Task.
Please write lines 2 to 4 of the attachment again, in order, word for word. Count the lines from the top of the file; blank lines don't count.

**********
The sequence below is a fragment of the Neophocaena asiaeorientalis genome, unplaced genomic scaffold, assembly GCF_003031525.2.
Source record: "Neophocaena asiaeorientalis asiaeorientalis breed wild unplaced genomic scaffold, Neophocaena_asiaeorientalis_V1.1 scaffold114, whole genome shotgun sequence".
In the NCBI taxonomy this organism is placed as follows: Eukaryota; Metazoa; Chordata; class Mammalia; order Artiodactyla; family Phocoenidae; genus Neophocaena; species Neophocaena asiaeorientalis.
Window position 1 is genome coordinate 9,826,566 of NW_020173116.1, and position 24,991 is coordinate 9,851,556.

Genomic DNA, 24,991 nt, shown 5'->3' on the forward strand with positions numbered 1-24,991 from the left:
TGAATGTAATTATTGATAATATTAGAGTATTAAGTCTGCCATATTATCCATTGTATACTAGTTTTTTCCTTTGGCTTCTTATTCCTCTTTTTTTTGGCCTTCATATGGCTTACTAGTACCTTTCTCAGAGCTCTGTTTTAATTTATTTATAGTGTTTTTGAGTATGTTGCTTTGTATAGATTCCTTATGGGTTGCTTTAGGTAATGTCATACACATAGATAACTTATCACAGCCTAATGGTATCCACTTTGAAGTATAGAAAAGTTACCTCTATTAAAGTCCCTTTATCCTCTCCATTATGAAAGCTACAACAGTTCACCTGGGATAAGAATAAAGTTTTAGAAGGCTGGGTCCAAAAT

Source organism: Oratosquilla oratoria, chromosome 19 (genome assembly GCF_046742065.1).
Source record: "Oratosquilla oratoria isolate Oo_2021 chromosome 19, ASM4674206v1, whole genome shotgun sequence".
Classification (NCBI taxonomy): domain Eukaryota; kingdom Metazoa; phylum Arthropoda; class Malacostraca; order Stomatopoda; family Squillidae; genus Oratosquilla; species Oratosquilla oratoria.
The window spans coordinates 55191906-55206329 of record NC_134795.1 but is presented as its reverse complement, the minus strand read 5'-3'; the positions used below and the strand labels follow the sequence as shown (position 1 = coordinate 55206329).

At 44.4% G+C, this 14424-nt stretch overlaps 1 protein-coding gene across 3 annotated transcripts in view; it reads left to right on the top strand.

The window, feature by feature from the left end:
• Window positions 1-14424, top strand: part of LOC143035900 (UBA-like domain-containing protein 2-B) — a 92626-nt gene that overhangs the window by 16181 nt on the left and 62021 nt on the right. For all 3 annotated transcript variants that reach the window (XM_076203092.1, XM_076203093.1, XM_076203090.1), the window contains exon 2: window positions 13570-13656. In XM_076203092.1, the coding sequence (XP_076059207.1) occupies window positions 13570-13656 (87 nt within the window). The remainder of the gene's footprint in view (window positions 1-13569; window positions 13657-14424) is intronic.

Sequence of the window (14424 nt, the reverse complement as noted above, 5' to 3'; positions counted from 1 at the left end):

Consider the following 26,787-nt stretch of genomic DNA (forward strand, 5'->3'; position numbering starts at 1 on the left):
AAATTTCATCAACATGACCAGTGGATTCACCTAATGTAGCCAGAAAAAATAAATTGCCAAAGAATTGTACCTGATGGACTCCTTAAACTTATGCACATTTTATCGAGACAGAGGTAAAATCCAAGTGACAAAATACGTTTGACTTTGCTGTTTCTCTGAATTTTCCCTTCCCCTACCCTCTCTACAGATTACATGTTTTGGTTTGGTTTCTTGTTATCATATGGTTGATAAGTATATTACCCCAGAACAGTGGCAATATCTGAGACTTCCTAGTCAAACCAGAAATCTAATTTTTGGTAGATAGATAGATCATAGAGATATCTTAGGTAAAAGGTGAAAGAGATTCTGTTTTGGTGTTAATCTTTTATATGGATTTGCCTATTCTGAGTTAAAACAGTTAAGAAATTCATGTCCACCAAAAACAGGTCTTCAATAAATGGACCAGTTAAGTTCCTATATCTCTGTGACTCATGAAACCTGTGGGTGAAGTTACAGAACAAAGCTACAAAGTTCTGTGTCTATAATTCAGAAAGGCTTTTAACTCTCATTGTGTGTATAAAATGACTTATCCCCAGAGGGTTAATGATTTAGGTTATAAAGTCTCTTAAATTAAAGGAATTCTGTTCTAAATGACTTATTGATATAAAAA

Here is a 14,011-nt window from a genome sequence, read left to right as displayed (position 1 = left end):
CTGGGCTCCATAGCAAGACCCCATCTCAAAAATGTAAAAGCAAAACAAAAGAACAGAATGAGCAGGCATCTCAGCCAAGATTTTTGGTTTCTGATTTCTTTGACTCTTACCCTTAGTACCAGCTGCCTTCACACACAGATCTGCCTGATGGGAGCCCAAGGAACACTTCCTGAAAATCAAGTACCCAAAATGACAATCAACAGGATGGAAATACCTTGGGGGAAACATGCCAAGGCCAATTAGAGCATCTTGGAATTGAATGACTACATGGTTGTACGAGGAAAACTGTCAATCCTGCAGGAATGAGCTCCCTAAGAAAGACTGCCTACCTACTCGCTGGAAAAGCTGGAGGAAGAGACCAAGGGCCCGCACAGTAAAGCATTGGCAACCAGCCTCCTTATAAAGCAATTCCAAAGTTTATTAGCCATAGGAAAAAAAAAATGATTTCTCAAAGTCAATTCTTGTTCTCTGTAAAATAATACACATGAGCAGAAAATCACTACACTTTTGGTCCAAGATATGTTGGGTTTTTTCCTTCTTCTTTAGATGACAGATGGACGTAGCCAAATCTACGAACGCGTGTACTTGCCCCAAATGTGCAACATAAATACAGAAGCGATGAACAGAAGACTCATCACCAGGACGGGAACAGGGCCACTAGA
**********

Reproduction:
Source record: "Neophocaena asiaeorientalis asiaeorientalis breed wild unplaced genomic scaffold, Neophocaena_asiaeorientalis_V1.1 scaffold114, whole genome shotgun sequence".
In the NCBI taxonomy this organism is placed as follows: Eukaryota; Metazoa; Chordata; class Mammalia; order Artiodactyla; family Phocoenidae; genus Neophocaena; species Neophocaena asiaeorientalis.
Window position 1 is genome coordinate 9,826,566 of NW_020173116.1, and position 24,991 is coordinate 9,851,556.